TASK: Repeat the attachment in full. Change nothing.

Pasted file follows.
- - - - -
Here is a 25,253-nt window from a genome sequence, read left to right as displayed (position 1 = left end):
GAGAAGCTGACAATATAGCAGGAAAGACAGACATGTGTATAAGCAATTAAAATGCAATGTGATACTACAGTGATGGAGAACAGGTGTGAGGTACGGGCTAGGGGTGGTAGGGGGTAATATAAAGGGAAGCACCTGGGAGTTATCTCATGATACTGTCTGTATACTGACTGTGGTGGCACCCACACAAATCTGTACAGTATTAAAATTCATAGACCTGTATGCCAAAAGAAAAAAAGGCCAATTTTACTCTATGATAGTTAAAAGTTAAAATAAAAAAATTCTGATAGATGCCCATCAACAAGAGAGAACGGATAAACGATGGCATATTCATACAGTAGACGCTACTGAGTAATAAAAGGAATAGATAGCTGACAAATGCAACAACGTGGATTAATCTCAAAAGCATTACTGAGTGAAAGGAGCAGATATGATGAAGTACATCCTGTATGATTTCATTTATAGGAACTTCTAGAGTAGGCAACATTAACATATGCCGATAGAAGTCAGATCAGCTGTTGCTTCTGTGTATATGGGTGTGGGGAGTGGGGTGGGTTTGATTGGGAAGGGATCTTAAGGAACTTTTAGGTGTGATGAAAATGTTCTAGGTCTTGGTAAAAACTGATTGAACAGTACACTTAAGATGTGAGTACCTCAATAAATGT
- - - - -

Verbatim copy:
Here is a 25,253-nt window from a genome sequence, read left to right as displayed (position 1 = left end):
GAGAAGCTGACAATATAGCAGGAAAGACAGACATGTGTATAAGCAATTAAAATGCAATGTGATACTACAGTGATGGAGAACAGGTGTGAGGTACGGGCTAGGGGTGGTAGGGGGTAATATAAAGGGAAGCACCTGGGAGTTATCTCATGATACTGTCTGTATACTGACTGTGGTGGCACCCACACAAATCTGTACAGTATTAAAATTCATAGACCTGTATGCCAAAAGAAAAAAAGGCCAATTTTACTCTATGATAGTTAAAAGTTAAAATAAAAAAATTCTGATAGATGCCCATCAACAAGAGAGAACGGATAAACGATGGCATATTCATACAGTAGACGCTACTGAGTAATAAAAGGAATAGATAGCTGACAAATGCAACAACGTGGATTAATCTCAAAAGCATTACTGAGTGAAAGGAGCAGATATGATGAAGTACATCCTGTATGATTTCATTTATAGGAACTTCTAGAGTAGGCAACATTAACATATGCCGATAGAAGTCAGATCAGCTGTTGCTTCTGTGTATATGGGTGTGGGGAGTGGGGTGGGTTTGATTGGGAAGGGATCTTAAGGAACTTTTAGGTGTGATGAAAATGTTCTAGGTCTTGGTAAAAACTGATTGAACAGTACACTTAAGATGTGAGTACCTCAATAAATGT